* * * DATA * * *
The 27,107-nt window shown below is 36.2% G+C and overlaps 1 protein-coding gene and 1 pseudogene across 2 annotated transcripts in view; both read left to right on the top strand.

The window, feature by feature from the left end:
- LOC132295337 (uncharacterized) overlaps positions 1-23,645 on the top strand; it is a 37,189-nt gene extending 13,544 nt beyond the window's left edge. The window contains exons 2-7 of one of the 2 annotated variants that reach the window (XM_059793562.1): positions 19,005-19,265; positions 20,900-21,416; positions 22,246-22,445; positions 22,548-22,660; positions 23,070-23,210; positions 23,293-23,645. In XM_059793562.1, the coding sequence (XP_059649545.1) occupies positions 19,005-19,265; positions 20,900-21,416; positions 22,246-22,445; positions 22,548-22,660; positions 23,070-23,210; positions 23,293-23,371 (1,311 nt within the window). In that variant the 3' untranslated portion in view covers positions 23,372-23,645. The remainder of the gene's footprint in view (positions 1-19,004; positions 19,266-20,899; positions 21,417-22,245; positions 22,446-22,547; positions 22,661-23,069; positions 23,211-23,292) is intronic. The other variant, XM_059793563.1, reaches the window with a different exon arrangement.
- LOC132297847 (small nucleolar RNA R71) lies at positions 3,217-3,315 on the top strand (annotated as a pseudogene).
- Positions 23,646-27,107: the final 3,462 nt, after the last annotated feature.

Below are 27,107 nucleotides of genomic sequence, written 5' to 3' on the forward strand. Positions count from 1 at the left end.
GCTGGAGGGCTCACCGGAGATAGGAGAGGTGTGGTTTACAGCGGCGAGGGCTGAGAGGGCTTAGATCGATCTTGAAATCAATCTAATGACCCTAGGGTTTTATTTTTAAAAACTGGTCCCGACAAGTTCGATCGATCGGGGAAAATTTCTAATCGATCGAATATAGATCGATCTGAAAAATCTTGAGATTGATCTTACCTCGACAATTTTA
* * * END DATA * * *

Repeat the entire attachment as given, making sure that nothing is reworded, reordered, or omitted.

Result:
The 27,107-nt window shown below is 36.2% G+C and overlaps 1 protein-coding gene and 1 pseudogene across 2 annotated transcripts in view; both read left to right on the top strand.

The window, feature by feature from the left end:
- LOC132295337 (uncharacterized) overlaps positions 1-23,645 on the top strand; it is a 37,189-nt gene extending 13,544 nt beyond the window's left edge. The window contains exons 2-7 of one of the 2 annotated variants that reach the window (XM_059793562.1): positions 19,005-19,265; positions 20,900-21,416; positions 22,246-22,445; positions 22,548-22,660; positions 23,070-23,210; positions 23,293-23,645. In XM_059793562.1, the coding sequence (XP_059649545.1) occupies positions 19,005-19,265; positions 20,900-21,416; positions 22,246-22,445; positions 22,548-22,660; positions 23,070-23,210; positions 23,293-23,371 (1,311 nt within the window). In that variant the 3' untranslated portion in view covers positions 23,372-23,645. The remainder of the gene's footprint in view (positions 1-19,004; positions 19,266-20,899; positions 21,417-22,245; positions 22,446-22,547; positions 22,661-23,069; positions 23,211-23,292) is intronic. The other variant, XM_059793563.1, reaches the window with a different exon arrangement.
- LOC132297847 (small nucleolar RNA R71) lies at positions 3,217-3,315 on the top strand (annotated as a pseudogene).
- Positions 23,646-27,107: the final 3,462 nt, after the last annotated feature.

Below are 27,107 nucleotides of genomic sequence, written 5' to 3' on the forward strand. Positions count from 1 at the left end.
GCTGGAGGGCTCACCGGAGATAGGAGAGGTGTGGTTTACAGCGGCGAGGGCTGAGAGGGCTTAGATCGATCTTGAAATCAATCTAATGACCCTAGGGTTTTATTTTTAAAAACTGGTCCCGACAAGTTCGATCGATCGGGGAAAATTTCTAATCGATCGAATATAGATCGATCTGAAAAATCTTGAGATTGATCTTACCTCGACAATTTTA